How do commercial banks work

The central bank is the “bank of the banks”. How does this work?

The commercial banks maintain a current account at the central bank and can thus borrow money at very short notice. The banks get the banknotes that they have to issue to their customers (be it at the counter or at the ATM) from the central bank, which has the monopoly on issuing banknotes. This debits their current accounts with the corresponding amounts.

The funds held in the central bank's account are also used to settle debts between the banks. Finally, the central bank can also stipulate that a minimum balance be held in the account: the minimum reserves.

All of these factors create a need for liquidity that drives banks to borrow from the central bank. By setting the terms on these loans, the central bank influences the interest rates.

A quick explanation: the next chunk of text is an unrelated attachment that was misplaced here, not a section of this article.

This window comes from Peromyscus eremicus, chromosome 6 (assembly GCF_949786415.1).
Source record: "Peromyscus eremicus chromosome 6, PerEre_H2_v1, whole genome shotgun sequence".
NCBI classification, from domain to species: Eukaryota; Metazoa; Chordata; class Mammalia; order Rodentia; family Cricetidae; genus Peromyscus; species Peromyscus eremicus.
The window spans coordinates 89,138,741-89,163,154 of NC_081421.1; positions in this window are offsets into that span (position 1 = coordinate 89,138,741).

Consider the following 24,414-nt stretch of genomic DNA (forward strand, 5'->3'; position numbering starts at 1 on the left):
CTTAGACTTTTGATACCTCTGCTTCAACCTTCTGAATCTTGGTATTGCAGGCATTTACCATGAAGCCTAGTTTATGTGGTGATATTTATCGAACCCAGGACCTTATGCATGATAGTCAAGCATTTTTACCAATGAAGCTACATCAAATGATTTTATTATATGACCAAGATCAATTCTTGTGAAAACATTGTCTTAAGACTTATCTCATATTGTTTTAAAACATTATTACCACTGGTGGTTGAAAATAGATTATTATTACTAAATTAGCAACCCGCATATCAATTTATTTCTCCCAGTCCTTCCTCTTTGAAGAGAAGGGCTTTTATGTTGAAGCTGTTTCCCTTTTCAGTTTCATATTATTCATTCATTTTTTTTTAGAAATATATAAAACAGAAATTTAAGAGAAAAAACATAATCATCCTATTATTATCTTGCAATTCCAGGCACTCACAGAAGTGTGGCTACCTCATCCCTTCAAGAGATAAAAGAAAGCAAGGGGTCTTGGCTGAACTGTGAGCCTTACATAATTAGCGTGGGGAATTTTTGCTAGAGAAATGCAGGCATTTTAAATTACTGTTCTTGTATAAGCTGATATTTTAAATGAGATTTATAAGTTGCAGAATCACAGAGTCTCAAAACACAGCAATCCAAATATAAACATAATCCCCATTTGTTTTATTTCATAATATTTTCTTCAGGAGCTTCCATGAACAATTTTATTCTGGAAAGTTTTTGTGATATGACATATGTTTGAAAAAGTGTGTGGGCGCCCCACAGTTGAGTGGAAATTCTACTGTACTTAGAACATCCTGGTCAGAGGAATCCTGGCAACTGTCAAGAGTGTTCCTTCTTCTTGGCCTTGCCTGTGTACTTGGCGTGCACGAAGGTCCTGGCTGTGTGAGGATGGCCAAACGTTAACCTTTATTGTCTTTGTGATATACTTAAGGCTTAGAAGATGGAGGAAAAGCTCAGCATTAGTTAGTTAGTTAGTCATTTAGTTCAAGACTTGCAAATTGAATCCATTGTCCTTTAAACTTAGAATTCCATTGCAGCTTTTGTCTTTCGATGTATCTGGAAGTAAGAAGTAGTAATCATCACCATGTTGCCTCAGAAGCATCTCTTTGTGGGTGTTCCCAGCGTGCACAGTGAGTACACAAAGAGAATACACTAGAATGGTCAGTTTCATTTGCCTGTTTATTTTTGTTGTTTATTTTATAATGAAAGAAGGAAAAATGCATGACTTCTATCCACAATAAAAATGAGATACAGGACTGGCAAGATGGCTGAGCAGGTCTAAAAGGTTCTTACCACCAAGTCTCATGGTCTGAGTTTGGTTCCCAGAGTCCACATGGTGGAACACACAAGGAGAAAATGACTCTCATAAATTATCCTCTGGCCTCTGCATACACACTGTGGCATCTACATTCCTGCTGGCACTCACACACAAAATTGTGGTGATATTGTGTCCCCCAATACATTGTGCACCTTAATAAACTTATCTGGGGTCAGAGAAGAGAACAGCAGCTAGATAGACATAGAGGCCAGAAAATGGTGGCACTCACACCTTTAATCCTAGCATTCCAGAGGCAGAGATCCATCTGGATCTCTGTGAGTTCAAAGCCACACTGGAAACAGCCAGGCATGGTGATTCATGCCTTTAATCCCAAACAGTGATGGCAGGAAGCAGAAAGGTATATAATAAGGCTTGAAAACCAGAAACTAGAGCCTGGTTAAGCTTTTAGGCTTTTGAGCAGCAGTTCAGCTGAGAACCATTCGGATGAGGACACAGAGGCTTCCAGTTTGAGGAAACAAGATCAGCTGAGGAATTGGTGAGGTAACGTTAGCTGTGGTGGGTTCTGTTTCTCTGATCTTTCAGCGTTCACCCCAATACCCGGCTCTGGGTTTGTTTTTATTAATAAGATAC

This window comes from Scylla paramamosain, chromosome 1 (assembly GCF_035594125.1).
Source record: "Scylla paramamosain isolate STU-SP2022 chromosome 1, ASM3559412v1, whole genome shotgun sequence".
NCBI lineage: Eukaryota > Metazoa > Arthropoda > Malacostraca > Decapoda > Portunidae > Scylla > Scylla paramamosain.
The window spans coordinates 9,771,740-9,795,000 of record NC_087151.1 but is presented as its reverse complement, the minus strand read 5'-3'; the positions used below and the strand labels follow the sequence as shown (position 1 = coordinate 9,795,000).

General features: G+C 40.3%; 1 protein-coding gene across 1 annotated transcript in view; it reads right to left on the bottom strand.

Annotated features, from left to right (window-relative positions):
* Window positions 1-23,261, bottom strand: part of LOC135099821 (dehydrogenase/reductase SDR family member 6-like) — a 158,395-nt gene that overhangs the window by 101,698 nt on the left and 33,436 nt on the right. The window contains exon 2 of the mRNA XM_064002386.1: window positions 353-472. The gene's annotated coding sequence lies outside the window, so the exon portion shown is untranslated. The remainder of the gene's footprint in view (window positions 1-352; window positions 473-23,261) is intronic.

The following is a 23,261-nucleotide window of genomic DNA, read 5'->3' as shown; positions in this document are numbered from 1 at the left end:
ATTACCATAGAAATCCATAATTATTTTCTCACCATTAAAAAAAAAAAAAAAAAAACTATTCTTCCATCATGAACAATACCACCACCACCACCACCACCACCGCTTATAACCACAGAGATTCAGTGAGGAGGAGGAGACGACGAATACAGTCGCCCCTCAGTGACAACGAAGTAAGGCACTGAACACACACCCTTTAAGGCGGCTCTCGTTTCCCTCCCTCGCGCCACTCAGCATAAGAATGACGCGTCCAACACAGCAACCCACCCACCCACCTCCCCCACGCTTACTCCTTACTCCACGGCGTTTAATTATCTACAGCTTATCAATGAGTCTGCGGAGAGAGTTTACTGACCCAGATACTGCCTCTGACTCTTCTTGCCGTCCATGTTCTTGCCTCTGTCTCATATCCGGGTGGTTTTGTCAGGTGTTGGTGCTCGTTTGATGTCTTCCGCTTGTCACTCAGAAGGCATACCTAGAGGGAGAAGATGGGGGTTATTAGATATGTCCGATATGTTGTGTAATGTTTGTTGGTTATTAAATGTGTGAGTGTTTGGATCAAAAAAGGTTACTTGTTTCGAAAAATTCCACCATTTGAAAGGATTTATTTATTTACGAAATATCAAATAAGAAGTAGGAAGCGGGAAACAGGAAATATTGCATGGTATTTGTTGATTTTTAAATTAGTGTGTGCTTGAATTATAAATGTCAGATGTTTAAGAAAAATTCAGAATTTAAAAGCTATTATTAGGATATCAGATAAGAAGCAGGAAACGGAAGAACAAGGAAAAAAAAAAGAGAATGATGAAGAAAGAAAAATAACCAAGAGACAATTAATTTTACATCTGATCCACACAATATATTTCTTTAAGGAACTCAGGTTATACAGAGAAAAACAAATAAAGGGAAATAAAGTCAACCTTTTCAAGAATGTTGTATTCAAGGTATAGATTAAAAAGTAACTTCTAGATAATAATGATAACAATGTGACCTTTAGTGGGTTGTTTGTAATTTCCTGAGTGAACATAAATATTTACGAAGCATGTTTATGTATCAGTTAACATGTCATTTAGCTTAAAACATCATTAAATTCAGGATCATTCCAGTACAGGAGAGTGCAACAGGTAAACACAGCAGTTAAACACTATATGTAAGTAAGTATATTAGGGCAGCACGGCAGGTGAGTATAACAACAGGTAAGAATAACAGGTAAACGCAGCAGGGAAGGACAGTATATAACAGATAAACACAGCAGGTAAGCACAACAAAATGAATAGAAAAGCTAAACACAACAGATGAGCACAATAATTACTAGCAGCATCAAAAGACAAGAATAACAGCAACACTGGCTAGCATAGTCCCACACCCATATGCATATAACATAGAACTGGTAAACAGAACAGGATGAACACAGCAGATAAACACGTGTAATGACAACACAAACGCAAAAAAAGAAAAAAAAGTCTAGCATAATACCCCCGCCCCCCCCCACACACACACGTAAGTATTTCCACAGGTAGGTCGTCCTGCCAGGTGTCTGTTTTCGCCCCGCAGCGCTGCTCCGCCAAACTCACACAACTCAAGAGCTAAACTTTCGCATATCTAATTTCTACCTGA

In the euro area, the Eurosystem's lending to commercial banks is mainly carried out through a special procedure that consists of granting weekly loans with a maturity of two weeks.

The commercial banks have to deposit certain guarantees with the central banks; banks established in Belgium must do so at the National Bank. They also indicate the amount of loan they want to take out and the interest rate they are willing to pay, being the Minimum rate determined by the Governing Council.

These offers are passed on to the European Central Bank (ECB) by the National Bank as well as by the other national central banks of the Eurosystem. The ECB decides on the amount of credit to be granted, giving preference to those banks whose interest rates were the highest.